Wanted: information about the exact occasion of Landau’s victory, including early instances of its appearance in print.
As noted in Chess and Untimely Death Notices, on page 218 of the October 1922 Deutsche Schachzeitung J. Berger wrongly reported, courtesy of Rinck, the deaths of four endgame composers, A. Troitzky, M. Platov, V. Platov and L. Salkind.
We can add that the misinformation was even restated on page 332 of L. Bachmann’s Schachjahrbuch 1922 (Ansbach, 1924):
Information is sought about Siegbert Tarrasch’s absence
from New York, 1924 and, in particular, about a claim by
Al Horowitz on an unnumbered page in Solitaire Chess
(New York, 1962):
Our correspondent also points out a report on page 9 of Voorwaarts: sociaal-democratisch dagblad, 22 May 1929 that the game won a prize:
From Alan McGowan (Waterloo, Canada) comes a paragraph by Jünger about the origins of 1 e4 Nf6 on page 86 of the 1 January 1925 issue of Kagans Neueste Schachnachrichten:
Greg Delaney (Little Chute, WI, USA) mentions the third game of the 1972 Spassky v Fischer match and asks for information about other chess games for the world championship which were not played in public. With readers’ assistance we should like to draw up a list, with details of the exact circumstances in each case.
Regarding the third match-game in Reykjavik, Frank Brady wrote on pages 249-250 of Profile of a Prodigy (New York, 1973):
Geurt Gijssen (Nijmegen, the Netherlands) informs us that Teunis ten Kate was born in Uithuizermeeden on 12 May 1906 and died in Leiden on 31 October 1996. He taught Latin and Ancient Greek and was the headmaster of the Christian Marnix Gymnasium in Rotterdam:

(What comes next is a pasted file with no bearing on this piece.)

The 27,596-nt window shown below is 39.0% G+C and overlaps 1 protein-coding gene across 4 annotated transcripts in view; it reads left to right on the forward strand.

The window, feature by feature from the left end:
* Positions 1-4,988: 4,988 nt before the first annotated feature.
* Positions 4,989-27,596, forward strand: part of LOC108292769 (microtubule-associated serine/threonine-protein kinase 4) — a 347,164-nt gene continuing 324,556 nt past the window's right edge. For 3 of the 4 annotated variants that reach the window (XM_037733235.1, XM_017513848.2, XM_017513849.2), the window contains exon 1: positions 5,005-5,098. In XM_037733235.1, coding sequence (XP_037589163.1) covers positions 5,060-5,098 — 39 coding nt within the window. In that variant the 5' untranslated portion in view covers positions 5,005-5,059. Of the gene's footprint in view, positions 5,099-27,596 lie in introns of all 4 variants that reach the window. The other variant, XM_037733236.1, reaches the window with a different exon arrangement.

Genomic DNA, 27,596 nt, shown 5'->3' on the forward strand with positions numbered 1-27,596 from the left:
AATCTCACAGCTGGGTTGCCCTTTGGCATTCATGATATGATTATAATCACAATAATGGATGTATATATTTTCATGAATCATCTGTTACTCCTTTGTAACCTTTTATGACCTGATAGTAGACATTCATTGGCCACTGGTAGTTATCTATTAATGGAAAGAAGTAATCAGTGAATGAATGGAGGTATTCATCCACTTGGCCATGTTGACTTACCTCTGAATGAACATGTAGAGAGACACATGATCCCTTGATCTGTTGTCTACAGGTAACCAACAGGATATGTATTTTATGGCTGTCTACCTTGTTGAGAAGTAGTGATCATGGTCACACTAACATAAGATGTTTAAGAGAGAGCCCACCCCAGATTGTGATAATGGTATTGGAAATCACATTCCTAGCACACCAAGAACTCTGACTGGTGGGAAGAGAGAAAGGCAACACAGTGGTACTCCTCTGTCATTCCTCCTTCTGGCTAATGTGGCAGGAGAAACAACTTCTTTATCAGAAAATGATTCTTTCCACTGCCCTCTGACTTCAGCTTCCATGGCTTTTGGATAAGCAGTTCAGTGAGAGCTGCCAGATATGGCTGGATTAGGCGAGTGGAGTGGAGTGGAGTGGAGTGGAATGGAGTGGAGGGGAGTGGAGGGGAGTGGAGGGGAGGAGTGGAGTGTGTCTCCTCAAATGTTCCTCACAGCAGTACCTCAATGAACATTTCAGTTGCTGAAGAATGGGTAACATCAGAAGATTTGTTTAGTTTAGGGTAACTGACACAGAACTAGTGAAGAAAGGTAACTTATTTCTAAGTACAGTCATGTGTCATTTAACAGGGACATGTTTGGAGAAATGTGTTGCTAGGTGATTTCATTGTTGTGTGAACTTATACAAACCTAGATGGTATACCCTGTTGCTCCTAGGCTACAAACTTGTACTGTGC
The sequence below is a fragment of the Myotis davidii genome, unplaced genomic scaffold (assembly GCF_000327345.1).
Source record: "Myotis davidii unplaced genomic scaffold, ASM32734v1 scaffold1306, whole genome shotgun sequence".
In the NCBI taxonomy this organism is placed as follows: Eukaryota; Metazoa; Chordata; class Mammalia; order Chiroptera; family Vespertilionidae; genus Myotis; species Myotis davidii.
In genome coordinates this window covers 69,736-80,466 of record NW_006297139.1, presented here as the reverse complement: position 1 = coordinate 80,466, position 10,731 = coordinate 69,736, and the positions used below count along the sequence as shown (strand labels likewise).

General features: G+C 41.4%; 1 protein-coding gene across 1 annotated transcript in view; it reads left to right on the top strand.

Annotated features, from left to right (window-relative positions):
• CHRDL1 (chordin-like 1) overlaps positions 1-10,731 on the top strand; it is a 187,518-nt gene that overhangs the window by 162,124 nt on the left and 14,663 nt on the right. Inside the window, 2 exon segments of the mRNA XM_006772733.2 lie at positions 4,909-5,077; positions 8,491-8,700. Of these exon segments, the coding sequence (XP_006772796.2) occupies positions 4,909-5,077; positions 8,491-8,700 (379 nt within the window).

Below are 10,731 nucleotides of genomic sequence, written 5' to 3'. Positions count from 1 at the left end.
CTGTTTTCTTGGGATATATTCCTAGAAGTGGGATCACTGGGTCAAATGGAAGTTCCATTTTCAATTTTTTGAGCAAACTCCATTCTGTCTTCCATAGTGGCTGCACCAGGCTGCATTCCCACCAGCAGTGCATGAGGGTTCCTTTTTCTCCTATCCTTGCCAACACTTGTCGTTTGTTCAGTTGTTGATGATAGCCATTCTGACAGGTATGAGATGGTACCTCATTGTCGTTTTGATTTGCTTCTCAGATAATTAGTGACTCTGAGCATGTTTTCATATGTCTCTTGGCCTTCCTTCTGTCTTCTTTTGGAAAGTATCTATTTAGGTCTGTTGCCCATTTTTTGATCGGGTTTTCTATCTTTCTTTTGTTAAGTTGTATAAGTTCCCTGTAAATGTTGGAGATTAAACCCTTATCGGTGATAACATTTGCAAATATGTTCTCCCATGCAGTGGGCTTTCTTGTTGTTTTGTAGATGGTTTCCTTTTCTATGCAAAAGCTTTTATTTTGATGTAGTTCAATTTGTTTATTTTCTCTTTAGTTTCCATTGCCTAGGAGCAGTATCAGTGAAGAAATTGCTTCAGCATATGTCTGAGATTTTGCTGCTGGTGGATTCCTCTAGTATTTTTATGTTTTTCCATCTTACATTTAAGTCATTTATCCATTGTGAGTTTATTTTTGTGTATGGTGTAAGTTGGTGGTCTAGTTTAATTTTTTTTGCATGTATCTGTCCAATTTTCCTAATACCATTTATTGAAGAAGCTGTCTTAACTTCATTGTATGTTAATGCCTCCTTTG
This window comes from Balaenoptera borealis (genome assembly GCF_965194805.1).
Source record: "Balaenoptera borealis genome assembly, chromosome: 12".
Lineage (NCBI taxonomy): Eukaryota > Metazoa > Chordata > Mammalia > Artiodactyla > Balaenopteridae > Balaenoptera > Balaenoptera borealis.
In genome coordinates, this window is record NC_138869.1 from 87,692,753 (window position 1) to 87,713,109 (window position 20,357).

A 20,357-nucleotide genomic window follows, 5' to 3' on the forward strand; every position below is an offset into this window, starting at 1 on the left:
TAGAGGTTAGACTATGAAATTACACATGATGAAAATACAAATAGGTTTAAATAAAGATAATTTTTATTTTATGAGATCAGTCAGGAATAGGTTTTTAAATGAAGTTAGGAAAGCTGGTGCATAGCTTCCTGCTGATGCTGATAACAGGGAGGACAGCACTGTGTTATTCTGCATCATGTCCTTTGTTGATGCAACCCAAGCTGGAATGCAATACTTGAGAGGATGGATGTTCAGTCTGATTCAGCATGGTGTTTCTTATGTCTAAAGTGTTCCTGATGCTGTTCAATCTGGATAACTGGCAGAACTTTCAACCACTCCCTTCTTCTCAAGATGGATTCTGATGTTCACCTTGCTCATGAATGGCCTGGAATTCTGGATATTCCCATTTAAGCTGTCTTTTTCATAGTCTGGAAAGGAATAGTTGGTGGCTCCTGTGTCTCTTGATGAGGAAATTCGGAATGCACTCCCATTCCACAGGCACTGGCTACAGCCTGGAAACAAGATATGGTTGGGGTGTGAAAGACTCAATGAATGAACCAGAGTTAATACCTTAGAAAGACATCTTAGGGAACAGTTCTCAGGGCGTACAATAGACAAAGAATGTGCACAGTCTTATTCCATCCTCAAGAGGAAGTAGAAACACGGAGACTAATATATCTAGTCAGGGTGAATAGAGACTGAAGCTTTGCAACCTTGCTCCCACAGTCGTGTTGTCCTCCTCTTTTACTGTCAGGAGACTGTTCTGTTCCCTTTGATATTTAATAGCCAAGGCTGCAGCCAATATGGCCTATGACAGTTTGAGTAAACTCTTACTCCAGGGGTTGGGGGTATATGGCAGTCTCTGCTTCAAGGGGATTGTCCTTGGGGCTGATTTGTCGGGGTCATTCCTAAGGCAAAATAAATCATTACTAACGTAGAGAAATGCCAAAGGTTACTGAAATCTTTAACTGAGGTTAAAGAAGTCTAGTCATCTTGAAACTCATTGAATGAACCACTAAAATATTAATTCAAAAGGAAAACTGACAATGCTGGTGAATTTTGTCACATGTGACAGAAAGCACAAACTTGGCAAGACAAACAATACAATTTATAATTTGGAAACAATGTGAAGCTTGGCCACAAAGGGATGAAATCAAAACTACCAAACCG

Below is an extract from part one of Edward Lasker’s article ‘The New York Tournament of 1924’, on page 185 of the March 1974 Chess Life & Review:
From page 265 of the September 1929 Chess Amateur:
The feature article Sultan Khan mentions that he was sometimes referred to as ‘Malik Sultan Khan’ or ‘Mir Malik Sultan Khan’. In Chess Personalia (Jefferson, 1987) by Jeremy Gaige the entry was headed ‘Sultan Khan, Mir (Malik?)’, and clarification is still sought.
Information is wanted on Garry Kasparov’s belief in, or espousal of, the theory of New Chronology (Fomenko). As in the case of Kirsan Ilyumzhinov and Aliens, our interest is solely in first-hand statements, i.e. remarks by Kasparov himself, in the original Russian or English.
A ‘once’ yarn from a column by Al Horowitz on page 8 of
the September 1948 Chess Review:
Horowitz also considered that the story, worded differently, merited a full page (page 134) in his book The New York Times Guide to Good Chess (New York, 1969).
The earlier C.N. items (see too page 229 of Kings, Commoners and Knaves) pointed out that the joke had been published on page 6 of the July 1898 American Chess Magazine. The earliest known inclusion of Alekhine and Bogoljubow’s names is in an article by Julius du Mont on page 133 of the May 1941 BCM.
Page 343 of The King by J.H. Donner (Alkmaar, 1997) attributed to Fischer a remark which requires verification:
Donner’s article, ‘Seconds’, was originally published in the 7 November 1981 issue of De Volkskrant and is also given on pages 352-353 of the paperback edition of The King (Alkmaar, 2006).
Our latest feature article is Chess Seconds.
An article by Justin Horton posted at the Streatham & Brixton Chess Blog on 30 May 2014 says exactly what needed saying about the execrable journalistic standards of Susan Polgar.
Copyright: Edward Winter. All rights reserved.